OLATHE, Kan. — Tensions between the Johnson County Board of Commissioners (BOCC) and local law enforcement could result in a fight in the courts.
Johnson County Sheriff Calvin Hayden said he’s working with attorneys to potentially bring legal action against the county if more funding isn’t made available to increase deputy pay.
“One of the things a sheriff can do, if we feel it affects our ability to hire, we can serve them a Writ of Mandamus and make them fund us basically. I think that’s the point where we’re at,” Hayden told FOX4.
“I’ve already initiated and talked with our attorneys. The Supreme Court ruling is pretty clear on it. To my knowledge, I don’t think a sheriff has ever lost a case in the State of Kansas when they request for funding.”
Currently the sheriff’s department has more than 60 vacant deputy positions. Hayden is requesting the BOCC approve additional funding for the department to support an increase to deputy pay in an effort to attract new employees.
“When we approved the 2023 budget, there was a total budget increase for the sheriff of $6 million. That included many different factors including CIP (Capital Improvement Program), salary, etc.,” BOCC Chair Ed Eilert said.
“We chose to pass the $1.64 billion budget without addressing an issue that we knew was standing in front of us. I think that we are going to have to look at our budget and we are going to have to make priorities, but public safety has to be our focus,” Commissioner Charlotte O’Hara said.
During the committee of a whole meeting Thursday, commissioners voted 4-2 to recommend staff draft plans to transition to a step pay plan for the sheriff’s department based on the current market.
The BOCC will review a plan next week recommended by the Human Resources Department to increase starting deputy pay. The proposed plan would increase starting pay to approximately $55,120 annually for a first year deputy. The plan would also allow the department to provide new deputies with a $5K starting bonus and a $10K bonus for new deputies with previous law enforcement experience.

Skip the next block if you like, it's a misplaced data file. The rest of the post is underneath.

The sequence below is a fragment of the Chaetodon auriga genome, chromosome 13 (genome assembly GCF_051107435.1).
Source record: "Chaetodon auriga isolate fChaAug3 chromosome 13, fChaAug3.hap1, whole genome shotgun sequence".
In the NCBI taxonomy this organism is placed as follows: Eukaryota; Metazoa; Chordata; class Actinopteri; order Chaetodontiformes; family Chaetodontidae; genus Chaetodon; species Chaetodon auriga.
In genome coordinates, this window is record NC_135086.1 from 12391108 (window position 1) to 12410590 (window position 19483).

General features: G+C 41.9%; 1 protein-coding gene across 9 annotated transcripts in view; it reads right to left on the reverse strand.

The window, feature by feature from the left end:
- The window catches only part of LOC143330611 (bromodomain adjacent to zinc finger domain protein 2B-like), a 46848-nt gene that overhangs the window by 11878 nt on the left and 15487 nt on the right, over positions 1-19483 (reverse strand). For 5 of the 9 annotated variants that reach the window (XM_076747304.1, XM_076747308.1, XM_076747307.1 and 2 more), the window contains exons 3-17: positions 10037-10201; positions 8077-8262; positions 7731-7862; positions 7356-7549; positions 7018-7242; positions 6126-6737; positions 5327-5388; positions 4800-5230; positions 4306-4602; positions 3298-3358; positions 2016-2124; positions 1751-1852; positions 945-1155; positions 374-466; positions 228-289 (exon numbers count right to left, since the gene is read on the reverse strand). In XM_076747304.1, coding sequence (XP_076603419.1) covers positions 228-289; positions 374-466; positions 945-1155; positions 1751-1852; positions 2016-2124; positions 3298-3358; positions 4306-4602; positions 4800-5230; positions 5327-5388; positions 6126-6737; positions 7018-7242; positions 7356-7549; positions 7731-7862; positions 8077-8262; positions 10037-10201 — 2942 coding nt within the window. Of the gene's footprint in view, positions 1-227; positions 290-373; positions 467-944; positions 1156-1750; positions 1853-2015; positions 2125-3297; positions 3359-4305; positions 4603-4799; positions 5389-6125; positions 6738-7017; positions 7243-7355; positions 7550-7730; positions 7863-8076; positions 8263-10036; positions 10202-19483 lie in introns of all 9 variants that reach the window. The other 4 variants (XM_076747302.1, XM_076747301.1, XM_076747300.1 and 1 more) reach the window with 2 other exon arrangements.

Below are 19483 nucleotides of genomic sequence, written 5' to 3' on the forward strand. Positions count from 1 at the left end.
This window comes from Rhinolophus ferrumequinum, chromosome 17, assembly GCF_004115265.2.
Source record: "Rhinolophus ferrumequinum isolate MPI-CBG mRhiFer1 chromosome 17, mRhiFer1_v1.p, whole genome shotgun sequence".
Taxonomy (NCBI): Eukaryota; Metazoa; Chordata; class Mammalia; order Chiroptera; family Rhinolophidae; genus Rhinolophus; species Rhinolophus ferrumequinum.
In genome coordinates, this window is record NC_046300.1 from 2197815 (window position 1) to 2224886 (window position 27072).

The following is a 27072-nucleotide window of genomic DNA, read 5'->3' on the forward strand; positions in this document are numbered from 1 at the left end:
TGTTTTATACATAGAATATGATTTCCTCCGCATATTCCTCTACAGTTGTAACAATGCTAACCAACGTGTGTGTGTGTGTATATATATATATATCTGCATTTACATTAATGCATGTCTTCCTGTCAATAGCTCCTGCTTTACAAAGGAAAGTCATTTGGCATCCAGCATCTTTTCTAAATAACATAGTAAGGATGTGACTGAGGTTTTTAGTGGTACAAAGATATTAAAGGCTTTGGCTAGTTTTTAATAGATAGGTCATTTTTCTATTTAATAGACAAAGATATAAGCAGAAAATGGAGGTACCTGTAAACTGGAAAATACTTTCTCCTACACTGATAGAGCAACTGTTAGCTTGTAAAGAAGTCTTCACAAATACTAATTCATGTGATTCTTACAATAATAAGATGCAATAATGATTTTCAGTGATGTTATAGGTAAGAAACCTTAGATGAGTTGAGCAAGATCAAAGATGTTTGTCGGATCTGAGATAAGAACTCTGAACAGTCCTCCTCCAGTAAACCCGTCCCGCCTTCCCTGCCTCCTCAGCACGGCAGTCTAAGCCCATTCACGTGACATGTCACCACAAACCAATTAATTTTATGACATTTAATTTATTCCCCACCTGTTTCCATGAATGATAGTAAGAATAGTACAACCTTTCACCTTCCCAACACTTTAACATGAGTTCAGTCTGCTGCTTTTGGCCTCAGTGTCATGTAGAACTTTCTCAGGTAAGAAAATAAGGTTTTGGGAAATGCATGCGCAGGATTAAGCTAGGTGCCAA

Earlier this year the BOCC approved $3,000 retention bonuses to help maintain staff in the corrections department and in the sheriff’s office.
Currently deputies are paid at a minimum rate of about $49,939 annually, and a maximum rate of $81,432. Deputy County Manager Maury Thompson said the county offers a fairly high salary range minimum, but the salary range maximum for deputies is among the lowest.
“This would adjust our entry level to $1 above the highest [paid rate]. [This] places the Johnson County Sheriff’s Office at the highest in terms of entry level wage,” Thompson said.
To increase deputy compensation for the remainder of 2022 would cost the county roughly $2.9 million. Thompson said if the board were to approve this pay scale for the sheriff’s department, it would cost approximately $10.8 million to fund the increase in 2023.
That proposal would increase starting deputy pay by more than 10%, but still falls short of the proposal put forward by Hayden. The proposal recommended by Hayden would increase starting deputy pay to approximately $64,128 annually.
“I think it’s another example of not adequately funding law enforcement in Johnson County,” Hayden said.
The BOCC is scheduled to discuss the proposed pay scale adjustment during the next business session meeting on Sept. 22.